Judy is learning Italian. She is 61 and lives in Cardiff.
How did you first begin learning Italian?
My husband is half Italian but doesn’t speak any Italian. His father came over after the war to work. He ended up as a coal miner in Abercynon and married a Welsh woman. He was from a tiny little village in the Italian region of Abruzzo, and his wife didn’t want their children to learn his dialect so he never spoke any Italian. When his father died about ten years ago my husband wanted to see where his father had been born. So we did a lot of research to find this tiny village and then we went on holiday to the nearest place we could find, which was Pescara by the sea.
I found out from the hotel receptionist where this village was. There was only one bus a day to get there. So up we went and had a look around this village – there was a bar, a shop, a couple of churches and vineyards. His great-aunt lives there, so we thought we’d call on her although he’d never met her. I had the hotel receptionist write a letter to say who we were and when we arrived we met his cousin, and his wife and son and daughter-in-law. None of the family could speak any English except for the daughter-in-law. She spoke a little bit of English so she could translate bits.
We were there for hours and hours and had a meal. By the end of it I was picking up a few words because I’d learnt French and a bit of Latin in school. So when we got home I thought all right, I’m going to learn Italian now. My husband won’t; he won’t go to a class, he’s tried listening to tapes in his sleep, and that doesn’t work. So I’m the one who just kept on learning it.
So how did you get going?
I went to evening classes for a few years in Cardiff, but once you get to a certain level there aren’t any more classes available. After the last one I continued privately with about six or eight others up until last year. I heard about the Italian group so I’ve been going there. And then about five years ago I had just had enough in work and decided I would have a gap year. So I went to Italy for about three and a half or four months on my own, just to try my Italian. That was really hard because I was living alone. It would have been better to live with a family.
When I was there I answered an advert in a tourist magazine to exchange English and Italian for free. So I met up with this guy twice a week and he helped me with my Italian and I helped him with his English and we became good buddies. He’s been over and stayed with me, and me and my husband have gone over to Rome and seen him, and we still Skype occasionally. I also used a language exchange website to make a profile and met this chap, and we were chatting once a week usually for about two years. We went on holiday to Lake Garda and he was in the area, so we met up for a coffee. And when I stayed in Italy I went to Lido di Jesolo and did the Venice midnight half marathon, and Donato came with his wife and we spent the weekend there. I also know a woman who’s an Italian teacher in Brescia and now I speak to her once a week on Skype. So I’m still trying to learn.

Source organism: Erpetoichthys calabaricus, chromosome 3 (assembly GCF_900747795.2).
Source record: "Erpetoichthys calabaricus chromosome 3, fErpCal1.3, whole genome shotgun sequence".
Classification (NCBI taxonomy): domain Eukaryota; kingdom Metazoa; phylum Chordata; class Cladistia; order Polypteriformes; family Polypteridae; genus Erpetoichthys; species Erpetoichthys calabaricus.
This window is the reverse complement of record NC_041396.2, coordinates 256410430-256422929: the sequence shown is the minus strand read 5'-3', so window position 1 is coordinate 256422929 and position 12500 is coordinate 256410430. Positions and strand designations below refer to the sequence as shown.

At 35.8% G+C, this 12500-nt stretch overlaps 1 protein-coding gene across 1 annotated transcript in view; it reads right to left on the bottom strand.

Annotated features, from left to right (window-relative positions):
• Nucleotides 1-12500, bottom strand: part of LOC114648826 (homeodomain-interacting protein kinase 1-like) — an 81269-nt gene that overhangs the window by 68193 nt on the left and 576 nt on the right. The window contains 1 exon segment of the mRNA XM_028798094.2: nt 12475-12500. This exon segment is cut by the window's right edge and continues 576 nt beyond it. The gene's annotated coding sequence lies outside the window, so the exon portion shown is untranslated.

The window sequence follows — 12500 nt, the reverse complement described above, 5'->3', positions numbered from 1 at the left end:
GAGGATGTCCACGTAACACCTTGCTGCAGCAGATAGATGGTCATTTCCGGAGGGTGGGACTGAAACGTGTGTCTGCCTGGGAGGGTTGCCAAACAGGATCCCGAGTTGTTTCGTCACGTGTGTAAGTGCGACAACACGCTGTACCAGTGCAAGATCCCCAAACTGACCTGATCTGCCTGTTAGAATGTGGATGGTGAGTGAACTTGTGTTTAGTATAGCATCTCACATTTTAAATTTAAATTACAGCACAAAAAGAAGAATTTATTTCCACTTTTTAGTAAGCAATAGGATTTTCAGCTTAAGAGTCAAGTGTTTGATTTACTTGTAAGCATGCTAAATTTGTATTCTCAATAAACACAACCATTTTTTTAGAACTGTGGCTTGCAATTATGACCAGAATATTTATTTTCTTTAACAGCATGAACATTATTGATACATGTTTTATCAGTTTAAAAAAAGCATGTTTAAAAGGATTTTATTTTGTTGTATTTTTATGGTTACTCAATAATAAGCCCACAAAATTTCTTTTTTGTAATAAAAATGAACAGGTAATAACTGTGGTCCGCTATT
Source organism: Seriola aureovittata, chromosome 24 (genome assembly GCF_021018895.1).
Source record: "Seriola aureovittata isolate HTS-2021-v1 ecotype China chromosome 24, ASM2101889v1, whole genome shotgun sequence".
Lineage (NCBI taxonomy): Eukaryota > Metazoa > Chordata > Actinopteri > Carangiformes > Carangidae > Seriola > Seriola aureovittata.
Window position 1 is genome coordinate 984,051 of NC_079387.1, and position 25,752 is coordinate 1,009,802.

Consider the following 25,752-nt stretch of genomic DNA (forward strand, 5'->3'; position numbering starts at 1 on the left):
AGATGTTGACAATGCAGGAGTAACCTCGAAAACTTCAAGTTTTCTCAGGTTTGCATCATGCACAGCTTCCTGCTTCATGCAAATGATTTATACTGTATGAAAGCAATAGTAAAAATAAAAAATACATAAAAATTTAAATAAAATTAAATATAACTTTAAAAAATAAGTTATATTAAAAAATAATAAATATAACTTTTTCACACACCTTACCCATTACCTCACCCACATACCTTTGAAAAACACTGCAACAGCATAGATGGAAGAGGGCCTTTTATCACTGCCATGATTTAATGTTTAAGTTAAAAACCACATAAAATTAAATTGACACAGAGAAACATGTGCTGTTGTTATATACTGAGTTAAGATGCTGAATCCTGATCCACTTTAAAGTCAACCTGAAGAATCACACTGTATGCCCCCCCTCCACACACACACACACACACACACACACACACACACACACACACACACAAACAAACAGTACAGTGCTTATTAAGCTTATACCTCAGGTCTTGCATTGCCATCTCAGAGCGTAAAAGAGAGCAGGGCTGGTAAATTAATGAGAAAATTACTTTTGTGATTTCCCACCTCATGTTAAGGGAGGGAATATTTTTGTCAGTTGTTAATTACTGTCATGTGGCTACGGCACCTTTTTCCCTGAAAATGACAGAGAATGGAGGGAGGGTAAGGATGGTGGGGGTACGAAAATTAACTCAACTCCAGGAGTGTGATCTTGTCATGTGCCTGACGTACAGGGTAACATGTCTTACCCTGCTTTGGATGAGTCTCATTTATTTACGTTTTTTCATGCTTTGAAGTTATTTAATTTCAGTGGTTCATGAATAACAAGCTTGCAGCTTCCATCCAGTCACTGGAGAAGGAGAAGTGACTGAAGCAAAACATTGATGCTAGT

It seems like a lot of your experience has been based on speaking to native speakers. How has that been?
Speaking is the hardest thing, I’ve found. I’m not too bad at reading or writing, especially with predictive text. But the best thing for speaking is the Italian conversation group in Cardiff. When I first went I didn’t speak for about two years, I just listened and tried to listen without translating. And gradually I was understanding more and more and then I got a bit more confident, and then I was able to speak a bit.
What has learning Italian has given you?
It’s added colour to my life if you like. It’s an interest, it’s a focus. I also read recently that if you learn a language it helps with avoiding dementia, which is good at my age. And when you look back over the years I’ve been learning, I’ve been to Italy many times, I’ve made friends there, so it’s really opened up my world more. I think it’s a really good thing to learn a language.
What are your favourite words or phrases in Italian?
I like ‘zucchero’ (sugar). My favourite phrase is ‘chi se ne frega?’ which is ‘who cares?’. Another is ‘chiacchierare’, ‘to chat’. And ‘cucchiaio’ is ‘spoon’. But what I like about Italian is that if you hear it you can spell it, which makes things easier, also when you’re reading!